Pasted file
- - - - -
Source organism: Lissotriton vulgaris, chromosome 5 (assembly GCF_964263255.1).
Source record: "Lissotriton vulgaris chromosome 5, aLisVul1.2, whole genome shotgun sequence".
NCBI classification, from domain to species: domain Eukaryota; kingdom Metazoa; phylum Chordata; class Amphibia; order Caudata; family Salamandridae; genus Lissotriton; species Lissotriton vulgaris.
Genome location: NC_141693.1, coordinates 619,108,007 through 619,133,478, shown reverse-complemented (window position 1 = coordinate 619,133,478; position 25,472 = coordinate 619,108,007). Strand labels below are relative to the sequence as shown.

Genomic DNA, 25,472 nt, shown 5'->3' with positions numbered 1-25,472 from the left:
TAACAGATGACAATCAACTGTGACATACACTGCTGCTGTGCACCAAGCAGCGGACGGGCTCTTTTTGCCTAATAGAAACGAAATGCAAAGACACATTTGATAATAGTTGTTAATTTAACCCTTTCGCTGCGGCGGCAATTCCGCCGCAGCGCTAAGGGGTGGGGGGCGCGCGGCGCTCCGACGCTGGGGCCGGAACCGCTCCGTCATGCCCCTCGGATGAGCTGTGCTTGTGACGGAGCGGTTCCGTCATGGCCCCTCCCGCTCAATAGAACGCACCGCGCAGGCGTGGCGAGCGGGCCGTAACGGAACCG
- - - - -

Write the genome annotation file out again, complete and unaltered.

Source organism: Lissotriton vulgaris, chromosome 5 (assembly GCF_964263255.1).
Source record: "Lissotriton vulgaris chromosome 5, aLisVul1.2, whole genome shotgun sequence".
NCBI classification, from domain to species: domain Eukaryota; kingdom Metazoa; phylum Chordata; class Amphibia; order Caudata; family Salamandridae; genus Lissotriton; species Lissotriton vulgaris.
Genome location: NC_141693.1, coordinates 619,108,007 through 619,133,478, shown reverse-complemented (window position 1 = coordinate 619,133,478; position 25,472 = coordinate 619,108,007). Strand labels below are relative to the sequence as shown.

Genomic DNA, 25,472 nt, shown 5'->3' with positions numbered 1-25,472 from the left:
TAACAGATGACAATCAACTGTGACATACACTGCTGCTGTGCACCAAGCAGCGGACGGGCTCTTTTTGCCTAATAGAAACGAAATGCAAAGACACATTTGATAATAGTTGTTAATTTAACCCTTTCGCTGCGGCGGCAATTCCGCCGCAGCGCTAAGGGGTGGGGGGCGCGCGGCGCTCCGACGCTGGGGCCGGAACCGCTCCGTCATGCCCCTCGGATGAGCTGTGCTTGTGACGGAGCGGTTCCGTCATGGCCCCTCCCGCTCAATAGAACGCACCGCGCAGGCGTGGCGAGCGGGCCGTAACGGAACCG